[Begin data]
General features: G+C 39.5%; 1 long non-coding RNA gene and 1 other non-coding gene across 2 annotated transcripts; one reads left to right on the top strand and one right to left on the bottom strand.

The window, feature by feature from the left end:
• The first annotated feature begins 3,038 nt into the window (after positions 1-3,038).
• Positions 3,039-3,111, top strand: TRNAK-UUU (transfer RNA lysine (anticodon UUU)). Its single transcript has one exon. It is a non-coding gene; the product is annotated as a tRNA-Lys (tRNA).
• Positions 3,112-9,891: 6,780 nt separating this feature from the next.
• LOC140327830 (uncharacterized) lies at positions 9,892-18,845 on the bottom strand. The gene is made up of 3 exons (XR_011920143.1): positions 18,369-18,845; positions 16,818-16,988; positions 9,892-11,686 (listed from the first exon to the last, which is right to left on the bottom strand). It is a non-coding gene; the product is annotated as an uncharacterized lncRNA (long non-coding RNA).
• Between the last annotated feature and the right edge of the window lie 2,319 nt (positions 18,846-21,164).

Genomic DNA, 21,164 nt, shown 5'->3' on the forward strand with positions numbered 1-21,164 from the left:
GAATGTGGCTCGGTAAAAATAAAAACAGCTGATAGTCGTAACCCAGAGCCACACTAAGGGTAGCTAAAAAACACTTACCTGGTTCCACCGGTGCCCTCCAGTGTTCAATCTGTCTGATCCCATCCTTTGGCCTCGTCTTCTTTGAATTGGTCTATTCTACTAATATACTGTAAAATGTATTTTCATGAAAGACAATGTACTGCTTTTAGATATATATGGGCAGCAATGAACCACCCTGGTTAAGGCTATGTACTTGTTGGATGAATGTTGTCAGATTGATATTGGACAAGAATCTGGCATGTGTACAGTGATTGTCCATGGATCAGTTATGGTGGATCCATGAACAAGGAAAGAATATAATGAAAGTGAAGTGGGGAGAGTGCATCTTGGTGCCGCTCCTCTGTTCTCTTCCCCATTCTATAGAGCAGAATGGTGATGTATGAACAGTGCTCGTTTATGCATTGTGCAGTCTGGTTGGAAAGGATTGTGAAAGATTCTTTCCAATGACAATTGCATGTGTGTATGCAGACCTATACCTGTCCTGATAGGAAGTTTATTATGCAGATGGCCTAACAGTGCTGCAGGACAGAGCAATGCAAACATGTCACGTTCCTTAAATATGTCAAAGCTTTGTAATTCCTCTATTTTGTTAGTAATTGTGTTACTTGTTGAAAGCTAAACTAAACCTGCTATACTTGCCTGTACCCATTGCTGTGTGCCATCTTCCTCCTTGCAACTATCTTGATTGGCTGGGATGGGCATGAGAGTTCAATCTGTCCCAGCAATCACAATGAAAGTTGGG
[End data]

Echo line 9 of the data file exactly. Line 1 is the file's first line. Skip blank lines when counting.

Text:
GAATGTGGCTCGGTAAAAATAAAAACAGCTGATAGTCGTAACCCAGAGCCACACTAAGGGTAGCTAAAAAACACTTACCTGGTTCCACCGGTGCCCTCCAGTGTTCAATCTGTCTGATCCCATCCTTTGGCCTCGTCTTCTTTGAATTGGTCTATTCTACTAATATACTGTAAAATGTATTTTCATGAAAGACAATGTACTGCTTTTAGATATATATGGGCAGCAATGAACCACCCTGGTTAAGGCTATGTACTTGTTGGATGAATGTTGTCAGATTGATATTGGACAAGAATCTGGCATGTGTACAGTGATTGTCCATGGATCAGTTATGGTGGATCCATGAACAAGGAAAGAATATAATGAAAGTGAAGTGGGGAGAGTGCATCTTGGTGCCGCTCCTCTGTTCTCTTCCCCATTCTATAGAGCAGAATGGTGATGTATGAACAGTGCTCGTTTATGCATTGTGCAGTCTGGTTGGAAAGGATTGTGAAAGATTCTTTCCAATGACAATTGCATGTGTGTATGCAGACCTATACCTGTCCTGATAGGAAGTTTATTATGCAGATGGCCTAACAGTGCTGCAGGACAGAGCAATGCAAACATGTCACGTTCCTTAAATATGTCAAAGCTTTGTAATTCCTCTATTTTGTTAGTAATTGTGTTACTTGTTGAAAGCTAAACTAAACCTGCTATACTTGCCTGTACCCATTGCTGTGTGCCATCTTCCTCCTTGCAACTATCTTGATTGGCTGGGATGGGCATGAGAGTTCAATCTGTCCCAGCAATCACAATGAAAGTTGGG